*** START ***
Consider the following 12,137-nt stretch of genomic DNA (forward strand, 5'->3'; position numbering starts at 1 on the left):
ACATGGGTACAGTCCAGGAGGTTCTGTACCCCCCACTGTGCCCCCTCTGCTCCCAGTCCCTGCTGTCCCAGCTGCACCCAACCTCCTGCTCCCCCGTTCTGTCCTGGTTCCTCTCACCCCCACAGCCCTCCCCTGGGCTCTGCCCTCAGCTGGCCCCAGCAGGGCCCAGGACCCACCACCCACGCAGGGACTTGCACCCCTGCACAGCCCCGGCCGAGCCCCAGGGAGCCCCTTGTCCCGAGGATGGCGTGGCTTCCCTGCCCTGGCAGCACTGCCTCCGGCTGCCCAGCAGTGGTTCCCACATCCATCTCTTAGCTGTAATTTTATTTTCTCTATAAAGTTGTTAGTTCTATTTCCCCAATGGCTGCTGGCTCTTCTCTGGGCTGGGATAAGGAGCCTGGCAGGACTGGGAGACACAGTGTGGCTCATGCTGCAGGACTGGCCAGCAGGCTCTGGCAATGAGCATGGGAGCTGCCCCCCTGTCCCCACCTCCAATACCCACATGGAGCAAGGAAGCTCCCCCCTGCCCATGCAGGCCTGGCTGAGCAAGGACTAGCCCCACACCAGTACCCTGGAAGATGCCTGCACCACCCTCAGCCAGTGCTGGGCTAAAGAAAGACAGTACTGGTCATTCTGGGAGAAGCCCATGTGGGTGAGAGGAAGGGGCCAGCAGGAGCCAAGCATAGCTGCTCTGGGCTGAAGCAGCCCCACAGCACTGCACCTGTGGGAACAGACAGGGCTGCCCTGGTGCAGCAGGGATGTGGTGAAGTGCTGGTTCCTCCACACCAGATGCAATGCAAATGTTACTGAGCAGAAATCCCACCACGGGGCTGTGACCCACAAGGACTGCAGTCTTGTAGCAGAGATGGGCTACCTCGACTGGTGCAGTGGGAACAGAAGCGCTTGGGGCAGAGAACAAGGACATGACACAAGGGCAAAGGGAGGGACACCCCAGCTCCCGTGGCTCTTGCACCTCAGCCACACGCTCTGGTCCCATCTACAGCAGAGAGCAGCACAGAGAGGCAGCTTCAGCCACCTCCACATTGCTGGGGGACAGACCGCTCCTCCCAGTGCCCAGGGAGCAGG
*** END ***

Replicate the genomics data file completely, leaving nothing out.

Consider the following 12,137-nt stretch of genomic DNA (forward strand, 5'->3'; position numbering starts at 1 on the left):
ACATGGGTACAGTCCAGGAGGTTCTGTACCCCCCACTGTGCCCCCTCTGCTCCCAGTCCCTGCTGTCCCAGCTGCACCCAACCTCCTGCTCCCCCGTTCTGTCCTGGTTCCTCTCACCCCCACAGCCCTCCCCTGGGCTCTGCCCTCAGCTGGCCCCAGCAGGGCCCAGGACCCACCACCCACGCAGGGACTTGCACCCCTGCACAGCCCCGGCCGAGCCCCAGGGAGCCCCTTGTCCCGAGGATGGCGTGGCTTCCCTGCCCTGGCAGCACTGCCTCCGGCTGCCCAGCAGTGGTTCCCACATCCATCTCTTAGCTGTAATTTTATTTTCTCTATAAAGTTGTTAGTTCTATTTCCCCAATGGCTGCTGGCTCTTCTCTGGGCTGGGATAAGGAGCCTGGCAGGACTGGGAGACACAGTGTGGCTCATGCTGCAGGACTGGCCAGCAGGCTCTGGCAATGAGCATGGGAGCTGCCCCCCTGTCCCCACCTCCAATACCCACATGGAGCAAGGAAGCTCCCCCCTGCCCATGCAGGCCTGGCTGAGCAAGGACTAGCCCCACACCAGTACCCTGGAAGATGCCTGCACCACCCTCAGCCAGTGCTGGGCTAAAGAAAGACAGTACTGGTCATTCTGGGAGAAGCCCATGTGGGTGAGAGGAAGGGGCCAGCAGGAGCCAAGCATAGCTGCTCTGGGCTGAAGCAGCCCCACAGCACTGCACCTGTGGGAACAGACAGGGCTGCCCTGGTGCAGCAGGGATGTGGTGAAGTGCTGGTTCCTCCACACCAGATGCAATGCAAATGTTACTGAGCAGAAATCCCACCACGGGGCTGTGACCCACAAGGACTGCAGTCTTGTAGCAGAGATGGGCTACCTCGACTGGTGCAGTGGGAACAGAAGCGCTTGGGGCAGAGAACAAGGACATGACACAAGGGCAAAGGGAGGGACACCCCAGCTCCCGTGGCTCTTGCACCTCAGCCACACGCTCTGGTCCCATCTACAGCAGAGAGCAGCACAGAGAGGCAGCTTCAGCCACCTCCACATTGCTGGGGGACAGACCGCTCCTCCCAGTGCCCAGGGAGCAGG